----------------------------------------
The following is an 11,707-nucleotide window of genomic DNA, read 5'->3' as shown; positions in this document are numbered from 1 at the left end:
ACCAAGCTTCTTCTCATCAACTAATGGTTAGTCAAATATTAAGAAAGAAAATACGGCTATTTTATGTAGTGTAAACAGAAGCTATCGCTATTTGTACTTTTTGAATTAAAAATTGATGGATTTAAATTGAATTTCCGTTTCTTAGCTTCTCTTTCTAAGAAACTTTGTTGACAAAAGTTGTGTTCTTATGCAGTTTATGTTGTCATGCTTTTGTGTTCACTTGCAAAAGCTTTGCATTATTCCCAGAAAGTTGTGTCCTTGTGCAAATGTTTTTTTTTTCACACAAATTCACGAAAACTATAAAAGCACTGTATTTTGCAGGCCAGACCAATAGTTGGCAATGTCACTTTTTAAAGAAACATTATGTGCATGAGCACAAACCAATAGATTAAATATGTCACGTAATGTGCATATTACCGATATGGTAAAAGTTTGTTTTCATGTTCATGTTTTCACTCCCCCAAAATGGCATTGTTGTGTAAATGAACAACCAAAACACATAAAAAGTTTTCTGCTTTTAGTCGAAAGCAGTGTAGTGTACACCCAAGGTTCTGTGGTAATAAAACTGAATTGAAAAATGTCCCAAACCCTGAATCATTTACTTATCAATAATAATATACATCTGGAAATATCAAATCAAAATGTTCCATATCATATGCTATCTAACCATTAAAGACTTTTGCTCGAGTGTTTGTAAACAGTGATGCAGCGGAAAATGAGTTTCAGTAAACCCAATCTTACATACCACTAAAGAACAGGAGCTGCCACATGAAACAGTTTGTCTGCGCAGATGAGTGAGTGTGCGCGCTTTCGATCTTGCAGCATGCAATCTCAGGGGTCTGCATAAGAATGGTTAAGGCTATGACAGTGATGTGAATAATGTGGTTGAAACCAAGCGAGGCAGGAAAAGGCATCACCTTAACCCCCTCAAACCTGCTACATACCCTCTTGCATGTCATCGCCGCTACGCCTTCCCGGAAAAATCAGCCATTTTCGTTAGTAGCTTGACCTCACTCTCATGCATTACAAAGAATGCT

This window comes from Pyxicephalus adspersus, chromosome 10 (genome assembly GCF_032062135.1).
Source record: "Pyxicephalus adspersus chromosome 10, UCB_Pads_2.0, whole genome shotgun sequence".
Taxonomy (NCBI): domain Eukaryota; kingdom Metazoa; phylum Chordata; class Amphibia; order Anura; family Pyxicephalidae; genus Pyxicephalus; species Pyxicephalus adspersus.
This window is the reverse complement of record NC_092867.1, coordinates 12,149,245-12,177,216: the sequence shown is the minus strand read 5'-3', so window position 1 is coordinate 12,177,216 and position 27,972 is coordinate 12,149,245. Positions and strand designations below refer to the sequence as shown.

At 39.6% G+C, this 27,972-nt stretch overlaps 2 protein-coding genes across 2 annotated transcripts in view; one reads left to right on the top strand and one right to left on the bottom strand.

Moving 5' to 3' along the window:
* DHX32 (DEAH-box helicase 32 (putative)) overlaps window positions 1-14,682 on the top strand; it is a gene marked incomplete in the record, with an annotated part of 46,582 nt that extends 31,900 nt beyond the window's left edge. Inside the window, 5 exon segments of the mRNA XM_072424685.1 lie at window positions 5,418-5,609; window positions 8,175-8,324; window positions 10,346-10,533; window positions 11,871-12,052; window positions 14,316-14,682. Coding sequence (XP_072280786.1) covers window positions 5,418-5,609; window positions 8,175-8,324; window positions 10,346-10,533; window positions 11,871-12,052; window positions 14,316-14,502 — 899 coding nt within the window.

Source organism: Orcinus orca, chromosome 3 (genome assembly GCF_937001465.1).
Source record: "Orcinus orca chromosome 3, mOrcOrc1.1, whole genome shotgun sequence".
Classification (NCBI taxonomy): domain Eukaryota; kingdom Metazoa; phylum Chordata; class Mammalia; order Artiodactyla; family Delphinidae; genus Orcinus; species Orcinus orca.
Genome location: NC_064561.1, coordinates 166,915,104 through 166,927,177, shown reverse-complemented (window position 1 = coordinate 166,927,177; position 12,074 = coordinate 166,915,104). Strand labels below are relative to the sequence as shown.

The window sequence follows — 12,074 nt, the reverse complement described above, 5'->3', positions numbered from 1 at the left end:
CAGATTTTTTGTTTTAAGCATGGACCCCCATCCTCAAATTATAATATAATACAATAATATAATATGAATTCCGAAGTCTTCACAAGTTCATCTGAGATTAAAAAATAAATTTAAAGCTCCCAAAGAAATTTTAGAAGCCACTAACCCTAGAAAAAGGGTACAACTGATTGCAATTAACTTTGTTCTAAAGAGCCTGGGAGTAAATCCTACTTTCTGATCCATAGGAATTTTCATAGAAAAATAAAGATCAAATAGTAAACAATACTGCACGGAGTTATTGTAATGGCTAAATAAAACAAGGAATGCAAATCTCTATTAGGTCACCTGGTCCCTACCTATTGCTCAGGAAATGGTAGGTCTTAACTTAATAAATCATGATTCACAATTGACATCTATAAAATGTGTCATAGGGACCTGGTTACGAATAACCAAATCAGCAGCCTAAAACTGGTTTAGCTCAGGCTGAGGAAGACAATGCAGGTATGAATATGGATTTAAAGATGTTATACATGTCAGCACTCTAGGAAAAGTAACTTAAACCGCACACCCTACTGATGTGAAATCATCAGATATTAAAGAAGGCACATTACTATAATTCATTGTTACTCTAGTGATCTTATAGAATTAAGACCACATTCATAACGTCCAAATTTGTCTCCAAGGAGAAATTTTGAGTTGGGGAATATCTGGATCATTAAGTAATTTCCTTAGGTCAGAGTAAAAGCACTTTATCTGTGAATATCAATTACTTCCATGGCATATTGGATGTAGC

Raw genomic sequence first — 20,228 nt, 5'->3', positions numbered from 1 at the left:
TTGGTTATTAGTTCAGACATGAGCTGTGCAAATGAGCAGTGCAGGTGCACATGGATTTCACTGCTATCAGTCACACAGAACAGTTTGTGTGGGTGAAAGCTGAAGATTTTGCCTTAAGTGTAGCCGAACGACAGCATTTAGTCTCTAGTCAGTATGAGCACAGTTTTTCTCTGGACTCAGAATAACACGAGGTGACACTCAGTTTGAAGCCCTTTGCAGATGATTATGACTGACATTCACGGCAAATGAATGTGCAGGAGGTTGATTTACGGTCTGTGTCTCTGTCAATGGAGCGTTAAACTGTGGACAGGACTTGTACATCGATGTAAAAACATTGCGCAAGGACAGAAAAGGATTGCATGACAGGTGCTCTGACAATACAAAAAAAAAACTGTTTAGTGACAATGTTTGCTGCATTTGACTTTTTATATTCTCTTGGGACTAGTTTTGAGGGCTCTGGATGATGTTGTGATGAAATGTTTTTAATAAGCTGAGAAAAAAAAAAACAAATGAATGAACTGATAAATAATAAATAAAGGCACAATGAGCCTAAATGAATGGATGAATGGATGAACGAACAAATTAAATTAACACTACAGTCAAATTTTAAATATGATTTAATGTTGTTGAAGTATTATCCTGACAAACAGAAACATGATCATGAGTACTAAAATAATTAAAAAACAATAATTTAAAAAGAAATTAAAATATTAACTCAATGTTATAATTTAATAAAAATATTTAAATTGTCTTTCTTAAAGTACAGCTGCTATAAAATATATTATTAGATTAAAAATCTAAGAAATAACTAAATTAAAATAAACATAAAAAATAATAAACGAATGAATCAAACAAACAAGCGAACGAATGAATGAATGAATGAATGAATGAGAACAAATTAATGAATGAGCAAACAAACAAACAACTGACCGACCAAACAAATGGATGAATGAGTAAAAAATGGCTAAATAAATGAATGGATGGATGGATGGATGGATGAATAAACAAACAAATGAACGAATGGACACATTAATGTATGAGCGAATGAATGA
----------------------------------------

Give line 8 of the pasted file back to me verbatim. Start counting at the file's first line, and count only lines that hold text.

Moving 5' to 3' along the window: